Hartsfield-Jackson International Airport is striking a contract to build five more gates on the north end of Concourse T, with the first phase of work expected to cost $54 million.
Airport general manager Roosevelt Council said Hartsfield-Jackson needs more gates to add capacity. The airport’s master plan said more domestic gates are needed by 2021.
“Our passenger counts continue to grow,” Council said. “It’s also about bringing in more competition.”
In recent months, a squeeze in gate space has affected JetBlue Airways, which is seeking more gates after launching Atlanta-Boston service earlier this year. JetBlue had planned to add New York, Orlando and Fort Lauderdale as destinations from Atlanta later this year.
New York-based JetBlue said it has struggled to get the needed space. Council said JetBlue recently proposed a new schedule to start in early 2018, which will require airport review.
The Concourse T gates are not expected to be complete until 2021.
The airport is seeking Atlanta City Council approval for a contract on the project with a joint venture of Skanska USA Building, New South Construction, Synergy Development Partners and FS 360. It was one of four joint ventures competing for the contract, along with KDLP, Holder-Moody-Bryson and Atlanta Aviation Builders.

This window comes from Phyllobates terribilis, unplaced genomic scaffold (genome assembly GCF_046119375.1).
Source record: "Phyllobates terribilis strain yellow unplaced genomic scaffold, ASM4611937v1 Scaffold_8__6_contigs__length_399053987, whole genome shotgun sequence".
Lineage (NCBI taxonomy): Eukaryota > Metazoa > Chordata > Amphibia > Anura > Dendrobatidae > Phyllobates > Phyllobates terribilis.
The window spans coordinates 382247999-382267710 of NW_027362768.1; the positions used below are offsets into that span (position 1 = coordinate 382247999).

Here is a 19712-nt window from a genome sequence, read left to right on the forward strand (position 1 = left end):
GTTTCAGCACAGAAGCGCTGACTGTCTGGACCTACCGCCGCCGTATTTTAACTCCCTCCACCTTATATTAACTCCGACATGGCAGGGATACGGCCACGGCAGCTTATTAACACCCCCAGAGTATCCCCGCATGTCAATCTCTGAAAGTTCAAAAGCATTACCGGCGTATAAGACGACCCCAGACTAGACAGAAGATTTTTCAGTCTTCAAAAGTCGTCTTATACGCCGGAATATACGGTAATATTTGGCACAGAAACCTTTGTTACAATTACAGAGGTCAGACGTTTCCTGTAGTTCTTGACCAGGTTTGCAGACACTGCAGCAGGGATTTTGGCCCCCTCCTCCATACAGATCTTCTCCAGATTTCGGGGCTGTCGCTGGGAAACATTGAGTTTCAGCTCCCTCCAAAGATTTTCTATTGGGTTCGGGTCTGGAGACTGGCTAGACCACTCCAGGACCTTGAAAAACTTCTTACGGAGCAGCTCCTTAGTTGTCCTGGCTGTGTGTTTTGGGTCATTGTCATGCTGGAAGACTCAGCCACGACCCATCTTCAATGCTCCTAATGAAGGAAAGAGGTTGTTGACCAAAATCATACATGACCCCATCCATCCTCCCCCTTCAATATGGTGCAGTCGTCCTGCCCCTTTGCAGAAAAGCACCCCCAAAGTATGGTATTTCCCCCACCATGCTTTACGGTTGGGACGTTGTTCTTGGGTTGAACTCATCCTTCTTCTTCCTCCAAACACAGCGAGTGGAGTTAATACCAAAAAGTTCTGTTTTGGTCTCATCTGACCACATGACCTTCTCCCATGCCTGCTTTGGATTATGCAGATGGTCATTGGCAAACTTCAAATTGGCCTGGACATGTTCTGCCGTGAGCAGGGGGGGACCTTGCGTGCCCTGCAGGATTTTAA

The council’s transportation committee voted unanimously in favor of the measure Wednesday.
Preparation work is expected to start later this year, Council said.
In order to make room for the Concourse T extension, which will curve slightly to the west to avoid interfering with a runway protection zone, the airport must relocate the North Economy parking exit plaza, a segment of the Terminal North exit road and an airport fire station. A new fire station must be built nearby before the existing one and other facilities can be demolished to make way for the new gates.
A Delta ground handling equipment shop will also need to be relocated, and the Concourse T extension will also displace some parking. The airport is building an ATL West parking deck next to the Georgia International Convention Center to help make up for lost parking spaces, reachable by SkyTrain.
The money will come from airport funds, including commercial financing and short-term financing.